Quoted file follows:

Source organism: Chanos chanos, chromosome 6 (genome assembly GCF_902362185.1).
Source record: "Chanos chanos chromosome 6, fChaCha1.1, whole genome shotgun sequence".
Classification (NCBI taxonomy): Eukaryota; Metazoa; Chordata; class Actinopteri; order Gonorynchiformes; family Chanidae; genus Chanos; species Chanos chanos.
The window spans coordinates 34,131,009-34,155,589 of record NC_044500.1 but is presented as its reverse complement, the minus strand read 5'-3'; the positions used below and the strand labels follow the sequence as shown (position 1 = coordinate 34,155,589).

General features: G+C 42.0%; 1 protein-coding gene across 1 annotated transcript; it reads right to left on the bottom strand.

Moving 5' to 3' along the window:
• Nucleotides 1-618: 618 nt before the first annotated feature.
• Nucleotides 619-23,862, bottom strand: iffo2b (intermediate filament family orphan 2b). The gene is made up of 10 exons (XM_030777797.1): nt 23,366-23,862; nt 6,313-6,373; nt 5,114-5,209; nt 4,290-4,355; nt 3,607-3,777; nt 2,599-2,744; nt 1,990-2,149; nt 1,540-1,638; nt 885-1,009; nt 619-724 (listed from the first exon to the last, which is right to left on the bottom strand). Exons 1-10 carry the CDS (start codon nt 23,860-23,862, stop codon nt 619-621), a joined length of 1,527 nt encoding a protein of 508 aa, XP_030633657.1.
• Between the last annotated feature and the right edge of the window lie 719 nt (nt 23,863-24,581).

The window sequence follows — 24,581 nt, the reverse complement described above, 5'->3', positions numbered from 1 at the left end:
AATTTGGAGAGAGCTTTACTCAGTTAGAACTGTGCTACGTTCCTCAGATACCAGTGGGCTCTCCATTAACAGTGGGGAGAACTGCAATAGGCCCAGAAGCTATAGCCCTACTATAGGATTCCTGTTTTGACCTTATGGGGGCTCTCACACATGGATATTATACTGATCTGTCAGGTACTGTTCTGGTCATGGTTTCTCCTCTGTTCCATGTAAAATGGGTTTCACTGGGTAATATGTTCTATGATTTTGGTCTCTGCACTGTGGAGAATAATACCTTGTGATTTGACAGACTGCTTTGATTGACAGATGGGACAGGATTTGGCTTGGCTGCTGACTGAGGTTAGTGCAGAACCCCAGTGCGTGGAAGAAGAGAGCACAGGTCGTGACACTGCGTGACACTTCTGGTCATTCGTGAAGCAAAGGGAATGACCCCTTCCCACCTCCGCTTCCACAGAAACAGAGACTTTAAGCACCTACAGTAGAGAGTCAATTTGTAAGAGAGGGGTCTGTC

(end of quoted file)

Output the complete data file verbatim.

Source organism: Chanos chanos, chromosome 6 (genome assembly GCF_902362185.1).
Source record: "Chanos chanos chromosome 6, fChaCha1.1, whole genome shotgun sequence".
Classification (NCBI taxonomy): Eukaryota; Metazoa; Chordata; class Actinopteri; order Gonorynchiformes; family Chanidae; genus Chanos; species Chanos chanos.
The window spans coordinates 34,131,009-34,155,589 of record NC_044500.1 but is presented as its reverse complement, the minus strand read 5'-3'; the positions used below and the strand labels follow the sequence as shown (position 1 = coordinate 34,155,589).

General features: G+C 42.0%; 1 protein-coding gene across 1 annotated transcript; it reads right to left on the bottom strand.

Moving 5' to 3' along the window:
• Nucleotides 1-618: 618 nt before the first annotated feature.
• Nucleotides 619-23,862, bottom strand: iffo2b (intermediate filament family orphan 2b). The gene is made up of 10 exons (XM_030777797.1): nt 23,366-23,862; nt 6,313-6,373; nt 5,114-5,209; nt 4,290-4,355; nt 3,607-3,777; nt 2,599-2,744; nt 1,990-2,149; nt 1,540-1,638; nt 885-1,009; nt 619-724 (listed from the first exon to the last, which is right to left on the bottom strand). Exons 1-10 carry the CDS (start codon nt 23,860-23,862, stop codon nt 619-621), a joined length of 1,527 nt encoding a protein of 508 aa, XP_030633657.1.
• Between the last annotated feature and the right edge of the window lie 719 nt (nt 23,863-24,581).

The window sequence follows — 24,581 nt, the reverse complement described above, 5'->3', positions numbered from 1 at the left end:
AATTTGGAGAGAGCTTTACTCAGTTAGAACTGTGCTACGTTCCTCAGATACCAGTGGGCTCTCCATTAACAGTGGGGAGAACTGCAATAGGCCCAGAAGCTATAGCCCTACTATAGGATTCCTGTTTTGACCTTATGGGGGCTCTCACACATGGATATTATACTGATCTGTCAGGTACTGTTCTGGTCATGGTTTCTCCTCTGTTCCATGTAAAATGGGTTTCACTGGGTAATATGTTCTATGATTTTGGTCTCTGCACTGTGGAGAATAATACCTTGTGATTTGACAGACTGCTTTGATTGACAGATGGGACAGGATTTGGCTTGGCTGCTGACTGAGGTTAGTGCAGAACCCCAGTGCGTGGAAGAAGAGAGCACAGGTCGTGACACTGCGTGACACTTCTGGTCATTCGTGAAGCAAAGGGAATGACCCCTTCCCACCTCCGCTTCCACAGAAACAGAGACTTTAAGCACCTACAGTAGAGAGTCAATTTGTAAGAGAGGGGTCTGTC